Understanding CLOCS and the importance it holds in construction

Construction Logistics and Community Safety (CLOCS) is a national standard in the UK construction industry, promoting greater safety procedures and environmental initiatives.

This blog will examine the essence of CLOCS, its primary goals, and why compliance is especially crucial in construction. Additionally, we will explore the pivotal role that software plays in assisting businesses to attain and retain CLOCS-level compliance.

What is CLOCS?

CLOCS, launched in 2013, is an industry-led initiative focused on mitigating the risk of collisions between construction vehicles and vulnerable road users. Addressing the distinctive challenges of construction logistics, CLOCS emphasises collaboration among key stakeholders in construction and logistics to elevate safety standards. The framework is set with aims to reduce contributing air pollution from construction, reduce the industries and operator’s reputational risk, and as mentioned, reduce collision numbers. This is the CLOCS Standard.

The CLOCS standard requires input and ownership from all involved within the construction project, including operators supplying vehicles. Different responsibilities are held dependent on roles from key stakeholders within the project:

Key Stakeholders Definition Role
Regulator The organisation responsible for policies and planning conditions. Ensures project compliance with regulations and specified conditions.
Client Organisation procuring the construction or operations on site, employing a principal contractor. Initiates and funds the project, outlining requirements for the principal contractor.
Principal Contractor An organisation responsible for all site operations. Manages project execution, coordinating subcontractors and ensuring safety procedures are active.
Fleet Operator An organisation that operates the logistics vehicles to deliver procured services. Manages transportation of goods to and from the site.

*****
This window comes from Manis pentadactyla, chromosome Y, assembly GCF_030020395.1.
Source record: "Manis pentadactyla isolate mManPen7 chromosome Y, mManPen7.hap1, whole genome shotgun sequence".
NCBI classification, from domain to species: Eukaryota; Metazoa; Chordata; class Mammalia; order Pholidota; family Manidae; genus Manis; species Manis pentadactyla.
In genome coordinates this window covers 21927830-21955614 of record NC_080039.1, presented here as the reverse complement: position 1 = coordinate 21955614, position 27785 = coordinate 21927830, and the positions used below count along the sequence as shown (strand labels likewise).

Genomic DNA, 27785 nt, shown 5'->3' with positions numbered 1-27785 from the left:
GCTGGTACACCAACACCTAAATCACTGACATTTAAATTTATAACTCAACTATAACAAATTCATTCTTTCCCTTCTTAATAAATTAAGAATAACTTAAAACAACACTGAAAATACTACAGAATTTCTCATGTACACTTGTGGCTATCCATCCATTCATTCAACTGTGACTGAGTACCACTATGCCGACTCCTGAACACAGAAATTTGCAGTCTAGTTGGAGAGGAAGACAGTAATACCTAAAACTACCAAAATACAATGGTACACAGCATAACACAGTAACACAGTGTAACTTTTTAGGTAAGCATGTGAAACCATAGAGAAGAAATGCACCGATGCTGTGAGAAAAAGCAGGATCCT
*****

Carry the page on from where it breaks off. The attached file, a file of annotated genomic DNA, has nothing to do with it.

Why is CLOCS Important?

Given the inherent risks associated with the movement of heavy vehicles in the construction industry, CLOCS plays a crucial to protect to both construction workers and the public.

According to CLOCS’ own website, it is estimated that over 5,500 people are killed or injured every year in collisions on Britain’s roads with vehicles commonplace in construction – that equates to 20 people every working day. It is clear why the main goal of CLOCS is to eradicate such a high number.

By adopting CLOCS, companies contribute to a collective effort towards a culture of safety to make roads safer and minimise the impact of construction activities on local communities. As an example, CLOCS’s impact in a London borough led to a remarkable 47% drop in fatal and serious collisions between HGVs and road users within two years of incorporating CLOCS into planning and procurement policies. This success underscores the initiative’s potential when embraced appropriately.

The connection and difference between CLOCS and FORS

Both initiatives are complimentary of each other, in fact achieving a Silver FORS (Fleet Operator Recognition Scheme) accreditation automatically means operators achieve a CLOCS certification. Both focus on key areas such as compliance, efficiency and safety, however there is a distinction between them.

“While there is a similarity, there is both a distinct difference and a crucial connection,” as explained by Glen Davies, CILT Senior Associate and FORS Technical Adviser, “CLOCS is a set of road safety requirements the construction client expects within the supply chain – FORS is a quality standard for fleet operations that is recognised by the client.”

In 2023, CLOCS and FORS strengthened their collaboration with CLOCS becoming a FORS strategic partner, emphasising their shared commitment to industry best practices.

How a TMS Can Help Businesses Become CLOCS Compliant

Software alone can’t make businesses compliant but adopting and using it in the right way can help them on their way. A Transport Management Software (TMS) helps transport and logistics operators to manage and co-ordinate their business processes more efficiently.

Let’s see how TMS software facilitates some of the main goals set out by CLOCS:

Reduce air pollution: By improving the efficiency with route planning, it inherently reduces the empty running within the logistics, and consequently avoidable emissions.

Enhance health and safety: Ensuring communication of the latest company procedures and documentation to employees is essential, and using methods like Mandata’s Team Admin app, it is easy to do. Operators can send training, compliance rules, health & safety documents and much more to staff, seeing who has opened, read and acknowledged the information.

Improve efficiency: A TMS system provides greater visibility over the load utilisation of the fleet, helping to reduce the number of part-filled vehicles where possible, making the most out of every vehicle on the road.

Reduce reputational risk: Using a TMS helps improve customer service by providing real-time information such as ETAs, access to their POD documents, and live job status updates. A TMS can also help businesses improve their reputation by improving their OTIF score.

Read more: Mandata helping logistics operators with their OTIF score.

For more information on the benefits of a TMS, download the Mandata TMS Buyer’s Guide for more insight.

To apply for CLOCS, find out more information via their website.